Shimmy LaRoux delivered the church announcements and took a moment to lift up every one on the sick and shut in list.
"May the Vapor Rub under your nose hit the spot, the ginger ale soothe, and all the good stories come on. Praise the Lorde. "
facilitated by Tiff Beatty the offering was an invitation to activate the sacred wall. speaking the names of black women who have shaped lives into open brown bags.
the sound of avery ripping fabric could be heard throughout the services. blessing frayed handkeriefs. with reflections and his magic. Folks were invited to the altar for a healing handkerchief.
Post service life has been littered with folks sharing how the service has impacted them. Hey Love. If you came to a service does your program/handkerchief have a special home? Share below. please
Elder Lucy Smith. A faith healer. A mother. A minister. Who arrived in Chicago May 1, 1910 with her nine children grasping at her hem. We uplift Elder Lucy Smith. She answered her call to ministry and healing in 1916, forming All Nations Pentacostal Church, one prayer circle at a time. A church that was known for their women led clergy, swinging gospel and charitable contributions to the Bronzeville community. We uplift Elder Lucy Smith whose voice reached as far as Mexico via the airwaves in the innovative radio program; “Glorious Church of the Air,” We uplift Elder Lucy Smith. Who claimed to have healed over 200,000. A beloved pillar of her community that when passed was mourned across the black belt. With over 6,000 folks lining MLK drive to view her final walk. Drawn by a custom all black carriage. We uplift Elder Lucy Smith.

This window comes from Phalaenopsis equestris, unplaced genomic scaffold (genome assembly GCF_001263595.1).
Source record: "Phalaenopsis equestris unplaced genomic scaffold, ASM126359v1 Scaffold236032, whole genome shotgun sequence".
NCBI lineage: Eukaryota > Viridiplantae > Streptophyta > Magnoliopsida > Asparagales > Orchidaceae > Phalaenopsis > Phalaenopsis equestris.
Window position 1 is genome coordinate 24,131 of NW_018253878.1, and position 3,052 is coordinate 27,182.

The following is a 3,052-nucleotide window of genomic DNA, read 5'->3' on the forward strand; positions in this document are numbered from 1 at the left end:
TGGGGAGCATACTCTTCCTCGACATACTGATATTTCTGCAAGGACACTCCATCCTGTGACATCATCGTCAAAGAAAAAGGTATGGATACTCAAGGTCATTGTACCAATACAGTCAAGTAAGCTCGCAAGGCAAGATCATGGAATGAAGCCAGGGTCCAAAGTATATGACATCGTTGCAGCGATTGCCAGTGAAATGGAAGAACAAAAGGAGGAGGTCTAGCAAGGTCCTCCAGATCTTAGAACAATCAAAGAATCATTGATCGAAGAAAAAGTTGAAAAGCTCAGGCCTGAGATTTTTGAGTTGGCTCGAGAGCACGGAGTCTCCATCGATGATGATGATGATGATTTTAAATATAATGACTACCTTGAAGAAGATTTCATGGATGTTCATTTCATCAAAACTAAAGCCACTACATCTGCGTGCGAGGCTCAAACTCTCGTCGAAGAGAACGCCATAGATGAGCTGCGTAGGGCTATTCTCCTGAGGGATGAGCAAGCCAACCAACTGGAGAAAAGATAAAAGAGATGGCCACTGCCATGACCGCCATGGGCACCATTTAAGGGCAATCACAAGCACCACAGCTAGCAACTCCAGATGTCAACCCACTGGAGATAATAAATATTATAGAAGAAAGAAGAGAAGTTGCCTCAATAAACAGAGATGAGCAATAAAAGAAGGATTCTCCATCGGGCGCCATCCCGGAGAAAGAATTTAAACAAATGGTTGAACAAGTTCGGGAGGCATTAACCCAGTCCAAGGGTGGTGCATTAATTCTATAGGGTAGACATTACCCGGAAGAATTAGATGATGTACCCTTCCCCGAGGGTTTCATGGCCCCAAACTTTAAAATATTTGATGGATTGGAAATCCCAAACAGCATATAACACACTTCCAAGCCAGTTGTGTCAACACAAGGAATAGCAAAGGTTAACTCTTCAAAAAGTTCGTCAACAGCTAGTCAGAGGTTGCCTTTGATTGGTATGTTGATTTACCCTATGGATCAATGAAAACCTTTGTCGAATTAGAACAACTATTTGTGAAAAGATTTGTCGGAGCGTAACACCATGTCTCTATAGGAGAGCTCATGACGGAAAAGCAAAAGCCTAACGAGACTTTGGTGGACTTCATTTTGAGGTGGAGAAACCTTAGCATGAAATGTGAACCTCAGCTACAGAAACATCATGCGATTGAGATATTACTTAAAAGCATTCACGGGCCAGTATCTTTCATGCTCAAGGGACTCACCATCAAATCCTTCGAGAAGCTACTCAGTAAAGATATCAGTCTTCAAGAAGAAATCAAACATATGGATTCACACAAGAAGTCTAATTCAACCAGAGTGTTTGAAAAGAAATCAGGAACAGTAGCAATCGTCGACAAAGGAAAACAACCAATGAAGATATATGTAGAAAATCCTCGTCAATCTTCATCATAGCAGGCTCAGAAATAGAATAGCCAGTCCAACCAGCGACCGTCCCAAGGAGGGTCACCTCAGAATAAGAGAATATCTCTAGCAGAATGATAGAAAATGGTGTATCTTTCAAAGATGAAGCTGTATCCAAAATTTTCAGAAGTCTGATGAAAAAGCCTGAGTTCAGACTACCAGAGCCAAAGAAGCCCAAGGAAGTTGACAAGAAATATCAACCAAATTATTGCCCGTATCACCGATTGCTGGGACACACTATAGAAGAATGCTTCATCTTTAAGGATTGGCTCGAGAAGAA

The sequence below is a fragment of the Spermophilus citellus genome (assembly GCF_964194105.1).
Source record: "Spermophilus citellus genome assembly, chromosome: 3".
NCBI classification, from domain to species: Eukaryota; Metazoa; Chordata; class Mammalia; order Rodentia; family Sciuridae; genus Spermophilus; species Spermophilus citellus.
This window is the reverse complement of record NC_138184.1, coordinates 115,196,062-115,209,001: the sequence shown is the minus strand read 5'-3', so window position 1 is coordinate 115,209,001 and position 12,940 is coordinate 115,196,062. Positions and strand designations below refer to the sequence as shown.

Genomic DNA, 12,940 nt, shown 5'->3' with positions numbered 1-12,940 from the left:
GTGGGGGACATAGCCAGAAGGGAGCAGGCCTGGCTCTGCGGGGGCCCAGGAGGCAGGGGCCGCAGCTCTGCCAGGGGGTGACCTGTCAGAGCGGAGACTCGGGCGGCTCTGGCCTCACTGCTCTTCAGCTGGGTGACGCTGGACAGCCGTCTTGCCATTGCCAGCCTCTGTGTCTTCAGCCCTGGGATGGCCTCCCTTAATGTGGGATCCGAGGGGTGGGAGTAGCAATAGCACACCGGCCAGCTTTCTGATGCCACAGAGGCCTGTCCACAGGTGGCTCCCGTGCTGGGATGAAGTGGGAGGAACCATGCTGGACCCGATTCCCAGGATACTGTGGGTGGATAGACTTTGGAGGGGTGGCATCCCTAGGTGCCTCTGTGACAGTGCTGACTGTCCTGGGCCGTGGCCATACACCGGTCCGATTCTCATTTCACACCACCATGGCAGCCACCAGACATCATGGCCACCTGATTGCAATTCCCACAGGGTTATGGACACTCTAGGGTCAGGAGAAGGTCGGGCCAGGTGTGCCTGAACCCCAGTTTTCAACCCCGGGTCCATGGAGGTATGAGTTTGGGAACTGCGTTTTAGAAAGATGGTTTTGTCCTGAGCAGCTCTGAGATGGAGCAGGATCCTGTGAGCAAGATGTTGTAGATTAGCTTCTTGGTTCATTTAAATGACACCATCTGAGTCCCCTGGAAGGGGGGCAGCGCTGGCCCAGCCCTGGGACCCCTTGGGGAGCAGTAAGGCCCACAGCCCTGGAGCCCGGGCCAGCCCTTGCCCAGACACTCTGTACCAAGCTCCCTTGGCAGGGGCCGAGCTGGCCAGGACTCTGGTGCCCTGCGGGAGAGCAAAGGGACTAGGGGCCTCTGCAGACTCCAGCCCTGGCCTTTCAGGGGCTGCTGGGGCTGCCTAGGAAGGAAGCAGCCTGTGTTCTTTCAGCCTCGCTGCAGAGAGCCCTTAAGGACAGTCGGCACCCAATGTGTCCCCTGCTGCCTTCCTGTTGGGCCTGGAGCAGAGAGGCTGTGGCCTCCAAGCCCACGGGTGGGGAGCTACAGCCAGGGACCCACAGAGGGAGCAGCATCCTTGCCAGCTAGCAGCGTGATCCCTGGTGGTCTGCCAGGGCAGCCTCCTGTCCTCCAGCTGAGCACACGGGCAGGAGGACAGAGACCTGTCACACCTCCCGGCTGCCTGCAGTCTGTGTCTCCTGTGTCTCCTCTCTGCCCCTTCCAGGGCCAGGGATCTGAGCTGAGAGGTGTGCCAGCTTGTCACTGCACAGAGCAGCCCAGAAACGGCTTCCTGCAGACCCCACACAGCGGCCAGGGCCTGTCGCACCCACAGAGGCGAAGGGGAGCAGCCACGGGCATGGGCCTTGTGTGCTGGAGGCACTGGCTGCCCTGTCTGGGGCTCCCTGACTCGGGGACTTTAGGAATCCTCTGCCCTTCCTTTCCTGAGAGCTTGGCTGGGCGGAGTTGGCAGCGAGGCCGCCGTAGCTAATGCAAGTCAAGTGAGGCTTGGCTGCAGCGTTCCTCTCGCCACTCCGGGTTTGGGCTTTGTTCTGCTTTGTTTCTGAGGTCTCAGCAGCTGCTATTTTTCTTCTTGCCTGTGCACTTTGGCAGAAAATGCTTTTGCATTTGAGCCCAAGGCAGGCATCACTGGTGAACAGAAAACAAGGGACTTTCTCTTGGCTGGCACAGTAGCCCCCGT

January 14, 1875 - June 18, 1952
a brown paper doll full of vim. a smile masking a brewing disdain. curves spiling over ideals. sweat. a fist full of bags.
We uplift Jackie Ormes. The first woman and black woman with a nationally syndicated cartoon in America. The creator of such comics as Patty n Jo’, Dixie in Harlem, & Torchy in Heartbeats. We uplift Jackie Ormes. Who settled in Chicago’s Bronzeville in 1942 and spent her career creating comics that spoke to women’s rights, environmentalism in the black community, worker’s rights and other topics that few dared to address. We uplift Jackie Ormes. The creator of the first black doll to be designed after a comic character. We uplift Jackie Ormes who was an active contributor in her community. Serving as a board member for the Dusable Musuem and South Side Community Arts Center. We uplift Jackie Ormes.